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Senator Ted Cruz (R-TX) is making the GOP base an offer they cannot resist.

“If we can get 41 Republicans in the Senate to stand together, or 218 Republicans in the House to stand together, we can successfully defund Obamacare on September 30,” the junior senator from Texas keeps saying over and over, with his message being amplified by his pals in the Heritage Foundation.

With just 41 senators we can overturn the signature achievement of a president who was just re-elected by five million votes!

It’s factually inaccurate, of course.

All 41 Republicans can do is prevent the Senate from passing a continuing resolution to keep the government open. This would trigger a government shutdown and at least a slight case of post-traumatic stress disorder for those who remember how the shutdowns during the 1990s ended up in big wins for President Clinton.

The worst part about Cruz’s campaign is that it’s a win/win for Cruz, who knows he’s going to lose, explains The Washington Examiner‘s Byron York:

They know they won’t succeed. Democrats, with 54 votes, have enough to pass anything that requires a simple majority, and won’t have much trouble getting to a filibuster-proof 60 votes, either. “I could count six or seven Republicans who would vote for full funding of the continuing resolution without breaking a sweat,” says one Senate aide who supports defunding. “So they’re going to get to 60.”

But that’s just the discretionary part of Obamacare. The far bigger portions of the program, including the billions and billions of dollars in subsidies that will start going to Americans on Jan. 1, are mandatory spending, an entitlement funded by an automatic appropriation which is written into law and runs without further congressional action. To change that, Congress would have to change Obamacare.

In the Senate, that would take 67 votes — the amount needed to overcome a guaranteed presidential veto. If the 46 Senate Republicans voted unanimously to end the Obamacare entitlement, they would have to persuade 21 Democrats to go along.

Freedomwork’s Dean Clancy objects to this argument and says that defunding could simply be added to a continuing resolution, which would only need to pass the Senate, likely with 60 votes.

This is why Oklahoma’s Republican senator, Tom Coburn, has dismissed the ploy as “dishonest” and “hype.” Republican pundits like Ramesh Ponnuru have broken down why the strategy/suicide pact would fail.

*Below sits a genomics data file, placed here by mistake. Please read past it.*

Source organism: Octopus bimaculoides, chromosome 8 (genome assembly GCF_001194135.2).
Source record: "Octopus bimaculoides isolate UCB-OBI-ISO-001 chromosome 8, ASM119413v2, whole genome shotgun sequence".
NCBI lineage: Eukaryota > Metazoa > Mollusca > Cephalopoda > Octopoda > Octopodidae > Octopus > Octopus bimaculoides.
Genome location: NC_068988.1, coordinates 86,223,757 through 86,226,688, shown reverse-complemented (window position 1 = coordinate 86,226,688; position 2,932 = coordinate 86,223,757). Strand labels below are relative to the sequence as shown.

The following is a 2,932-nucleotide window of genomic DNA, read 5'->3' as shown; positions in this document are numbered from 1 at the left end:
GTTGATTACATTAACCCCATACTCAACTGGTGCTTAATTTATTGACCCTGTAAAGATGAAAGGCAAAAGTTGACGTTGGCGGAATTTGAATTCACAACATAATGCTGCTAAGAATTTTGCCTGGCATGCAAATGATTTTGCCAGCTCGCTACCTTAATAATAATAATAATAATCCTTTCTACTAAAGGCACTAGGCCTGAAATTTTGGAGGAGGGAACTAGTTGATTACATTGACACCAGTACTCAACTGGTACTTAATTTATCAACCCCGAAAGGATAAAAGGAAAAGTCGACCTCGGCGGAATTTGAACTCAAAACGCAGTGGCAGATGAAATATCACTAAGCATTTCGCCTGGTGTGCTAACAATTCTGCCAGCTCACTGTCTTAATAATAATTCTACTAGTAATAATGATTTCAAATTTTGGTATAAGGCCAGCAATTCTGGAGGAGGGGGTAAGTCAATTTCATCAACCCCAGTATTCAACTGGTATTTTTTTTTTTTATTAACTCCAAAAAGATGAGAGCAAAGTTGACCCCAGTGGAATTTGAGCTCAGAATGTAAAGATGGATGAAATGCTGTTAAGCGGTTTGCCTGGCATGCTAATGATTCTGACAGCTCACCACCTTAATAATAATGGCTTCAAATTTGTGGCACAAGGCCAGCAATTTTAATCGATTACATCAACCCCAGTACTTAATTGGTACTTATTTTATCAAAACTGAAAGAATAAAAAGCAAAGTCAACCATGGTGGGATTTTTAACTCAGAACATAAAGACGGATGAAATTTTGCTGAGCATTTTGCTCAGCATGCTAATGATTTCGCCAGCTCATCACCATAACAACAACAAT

But Cruz doesn’t care. He wins either way.

If he somehow gets Republicans to go along with him, he’s a hero to the base even if when it eventually fails it costs Republicans seats in Congress — the good fight is always worth it! If Republicans refuse to indulge him, he sets himself apart as the Tea Partier of all Tea Partiers, positioning himself for 2016 as the hero of the far right.

Republicans have created a vacuum with what  The Washington Post’s Greg Sargent and MSNBC’s Steve Benen call “sabotage governing.” The party’s “anarchists,” as New York Magazine’s Jonathan Chait calls them, have no interest in doing anything that gives the appearance of legitimizing the president. Thus whoever can make the most noise and create the most storylines to star in, wins.

Republican politics is now professional wrestling, with the only real damage being done to working people who are suffering because their elected officials refuse to govern.

Other points:

Another Grand Bargain for the GOP to Reject
The president has laid out a proposal to try win infrastructure spending from the GOP, who have already rejected it.

War on Women, Part II
The Nation’s Jessica Valenti explains why the GOP’s renewed focus on abortion won’t work.

Big GOP Donors Want Immigration Reform
But they wanted a Grand Bargain, too.

The GOP 2016 Primary is Like NCAA Brackets
The Week‘s Matt K. Lewis names the seeds and underestimates Scott Walker.

NSA Reform is Coming
The surprisingly close vote to defund the spy agency has improved hopes for reform, it seems.

What are you reading? What’s on your mind?

Photo: Gage Skidmore via Flickr.com

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